HomeBusiness DigestBasic goods vanish as crisis deepens

Basic goods vanish as crisis deepens

Ashleigh Swaile/Tahna Fleishman

THE shortage of basic commodities has widened to include soap and salt as the economic crisis continues to deepen.

ca, sans-serif”>Shortages of basic commodities intensified this week with most retail shops running out of essential goods such as salt and soap.

The recent shortages also add to the list of basics that have disappeared from shelves as companies grapple with perennial foreign currency shortages and increased overheads caused by skewed economic policies.

Currently the list of shortages includes milk, bread, flour, cooking oil and toothpaste. Experts say the list is likely to widen as the economy continues to crash and government intensifies its interference in the manufacturing sector. The government is also likely to worsen the situation with its plans to reintroduce price controls.

Although government blames companies of hoarding the basic commodities, manufacturers say their operations have been affected by the foreign currency shortages.

Human resources director of Unilever Noah Matibiri, in an interview this week, attributed the shortages of locally-produced goods, particularly soaps and washing powders, “to foreign currency concerns”. Unilever produces more than 50% of the basic commodities.

Matibiri said the company had not stopped production of the goods but availability has been limited by foreign currency constraints.

According to the Consumer Council of Zimbabwe (CCZ) spokesperson, Tonderai Mukeredzi, the shortages were a result of the foreign currency shortages or some companies withholding their products in a demonstration of their displeasure with government’s price controls.

“From what we understand, many companies are experiencing problems due to foreign currency (problems). They do not have the money to import essentials and are therefore forced to scale down their operations, some companies by at least 50%,” Mukeredzi said.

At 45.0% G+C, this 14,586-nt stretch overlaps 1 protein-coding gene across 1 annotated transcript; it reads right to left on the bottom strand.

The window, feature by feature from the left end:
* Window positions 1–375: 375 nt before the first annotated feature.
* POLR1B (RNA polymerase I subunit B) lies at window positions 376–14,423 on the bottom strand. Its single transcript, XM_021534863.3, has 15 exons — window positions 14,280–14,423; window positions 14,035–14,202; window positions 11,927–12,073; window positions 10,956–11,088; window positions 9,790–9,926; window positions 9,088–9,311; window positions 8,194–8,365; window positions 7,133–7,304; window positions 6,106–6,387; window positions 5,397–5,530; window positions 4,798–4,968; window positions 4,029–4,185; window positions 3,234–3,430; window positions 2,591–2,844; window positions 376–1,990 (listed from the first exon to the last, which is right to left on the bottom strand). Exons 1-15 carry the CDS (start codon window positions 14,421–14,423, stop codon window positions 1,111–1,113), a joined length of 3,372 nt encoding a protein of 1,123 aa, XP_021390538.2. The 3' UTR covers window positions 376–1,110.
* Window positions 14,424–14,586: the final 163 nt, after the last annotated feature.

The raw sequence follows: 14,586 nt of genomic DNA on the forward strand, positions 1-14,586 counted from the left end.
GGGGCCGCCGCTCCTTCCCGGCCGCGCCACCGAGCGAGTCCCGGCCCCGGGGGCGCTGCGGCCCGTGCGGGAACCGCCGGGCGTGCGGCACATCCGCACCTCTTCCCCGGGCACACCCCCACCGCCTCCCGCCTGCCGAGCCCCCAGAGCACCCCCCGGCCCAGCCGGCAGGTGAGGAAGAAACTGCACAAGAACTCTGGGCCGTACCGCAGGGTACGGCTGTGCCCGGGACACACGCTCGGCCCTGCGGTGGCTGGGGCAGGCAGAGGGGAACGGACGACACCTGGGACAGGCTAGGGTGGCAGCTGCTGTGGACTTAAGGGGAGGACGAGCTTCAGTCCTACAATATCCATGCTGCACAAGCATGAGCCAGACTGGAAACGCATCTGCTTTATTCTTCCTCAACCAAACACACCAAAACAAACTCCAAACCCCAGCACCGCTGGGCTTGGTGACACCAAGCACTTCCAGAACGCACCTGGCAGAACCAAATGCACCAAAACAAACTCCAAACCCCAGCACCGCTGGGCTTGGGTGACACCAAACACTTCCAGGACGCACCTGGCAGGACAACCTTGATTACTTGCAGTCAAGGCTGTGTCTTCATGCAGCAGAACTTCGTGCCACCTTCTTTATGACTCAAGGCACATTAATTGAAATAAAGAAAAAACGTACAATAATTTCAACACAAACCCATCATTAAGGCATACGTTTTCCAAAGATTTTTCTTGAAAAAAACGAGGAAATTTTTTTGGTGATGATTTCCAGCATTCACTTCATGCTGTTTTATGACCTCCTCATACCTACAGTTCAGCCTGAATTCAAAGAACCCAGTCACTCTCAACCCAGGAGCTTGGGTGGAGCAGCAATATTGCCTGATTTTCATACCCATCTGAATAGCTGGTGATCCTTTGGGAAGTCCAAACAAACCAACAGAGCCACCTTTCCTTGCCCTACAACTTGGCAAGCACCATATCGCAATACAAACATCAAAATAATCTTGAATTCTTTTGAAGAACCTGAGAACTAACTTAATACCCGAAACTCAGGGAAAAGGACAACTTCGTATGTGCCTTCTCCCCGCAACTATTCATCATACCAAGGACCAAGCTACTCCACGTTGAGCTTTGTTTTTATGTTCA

“We cannot rule out the possibility that they may have the capacity to produce but are not doing so, because they are not happy with government intervention.”

He said although it was necessary for government to intervene it was not proper to introduce outright controls.

“We believe sometimes it is necessary for government to intervene, but not necessarily to control. At present we have only three controlled products – bread, flour and roller meal. Everything else are monitored products,” he said.

The CCZ recently held price surveys to assess the situation and advise government on the way forward. “We are concerned that basic commodities continue to be in short supply,” said Mukeredzi.

As of June, basic commodity prices have soared. The CCZ report for this month has placed the cost of living for a family of six at $4,2 million, up from the $3,1 million in May.

“This has caused a 34,5% increase in the cost of living,” Mukeredzi said. In addition to these hikes, prices for consumer goods such as margarine have risen by 82% and meat by approximately 26%. The CCZ also estimates that the price of soap has increased by 57%.

The increase in prices of basics has seriously eroded the incomes of the workers who are already affected by other hikes in transport and medical fees.

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